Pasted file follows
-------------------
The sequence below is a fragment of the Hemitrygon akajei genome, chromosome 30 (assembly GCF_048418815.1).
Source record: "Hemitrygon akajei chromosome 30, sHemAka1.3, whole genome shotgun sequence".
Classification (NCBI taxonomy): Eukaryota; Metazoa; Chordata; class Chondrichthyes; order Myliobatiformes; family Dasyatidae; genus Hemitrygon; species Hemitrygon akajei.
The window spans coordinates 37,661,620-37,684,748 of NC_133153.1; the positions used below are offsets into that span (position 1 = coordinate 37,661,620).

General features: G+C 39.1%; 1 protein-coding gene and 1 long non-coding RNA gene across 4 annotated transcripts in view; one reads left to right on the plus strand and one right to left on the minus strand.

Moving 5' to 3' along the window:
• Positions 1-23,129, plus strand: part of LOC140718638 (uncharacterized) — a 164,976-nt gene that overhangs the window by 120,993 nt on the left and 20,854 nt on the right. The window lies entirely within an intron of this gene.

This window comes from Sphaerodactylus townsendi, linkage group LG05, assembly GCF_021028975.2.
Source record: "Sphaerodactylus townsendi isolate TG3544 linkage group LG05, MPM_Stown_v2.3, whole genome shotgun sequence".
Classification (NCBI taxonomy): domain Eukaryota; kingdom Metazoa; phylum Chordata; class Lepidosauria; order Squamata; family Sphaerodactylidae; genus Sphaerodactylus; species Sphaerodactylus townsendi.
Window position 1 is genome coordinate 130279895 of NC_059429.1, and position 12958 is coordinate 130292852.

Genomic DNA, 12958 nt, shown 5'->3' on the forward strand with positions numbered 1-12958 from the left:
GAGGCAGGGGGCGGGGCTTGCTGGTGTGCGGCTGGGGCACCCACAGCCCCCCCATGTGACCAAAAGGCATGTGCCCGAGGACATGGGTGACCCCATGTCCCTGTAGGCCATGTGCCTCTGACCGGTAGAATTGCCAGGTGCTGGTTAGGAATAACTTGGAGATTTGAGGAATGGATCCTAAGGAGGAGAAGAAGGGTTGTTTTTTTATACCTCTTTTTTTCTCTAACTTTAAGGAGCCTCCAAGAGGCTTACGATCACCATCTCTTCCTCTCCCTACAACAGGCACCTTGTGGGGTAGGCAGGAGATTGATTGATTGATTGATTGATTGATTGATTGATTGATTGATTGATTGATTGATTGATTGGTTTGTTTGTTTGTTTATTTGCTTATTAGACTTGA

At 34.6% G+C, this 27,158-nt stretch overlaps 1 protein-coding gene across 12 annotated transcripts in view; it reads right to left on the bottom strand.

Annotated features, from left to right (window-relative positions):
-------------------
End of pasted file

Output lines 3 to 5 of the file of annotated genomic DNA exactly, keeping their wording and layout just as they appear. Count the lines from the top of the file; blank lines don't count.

Classification (NCBI taxonomy): Eukaryota; Metazoa; Chordata; class Chondrichthyes; order Myliobatiformes; family Dasyatidae; genus Hemitrygon; species Hemitrygon akajei.
The window spans coordinates 37,661,620-37,684,748 of NC_133153.1; the positions used below are offsets into that span (position 1 = coordinate 37,661,620).

General features: G+C 39.1%; 1 protein-coding gene and 1 long non-coding RNA gene across 4 annotated transcripts in view; one reads left to right on the plus strand and one right to left on the minus strand.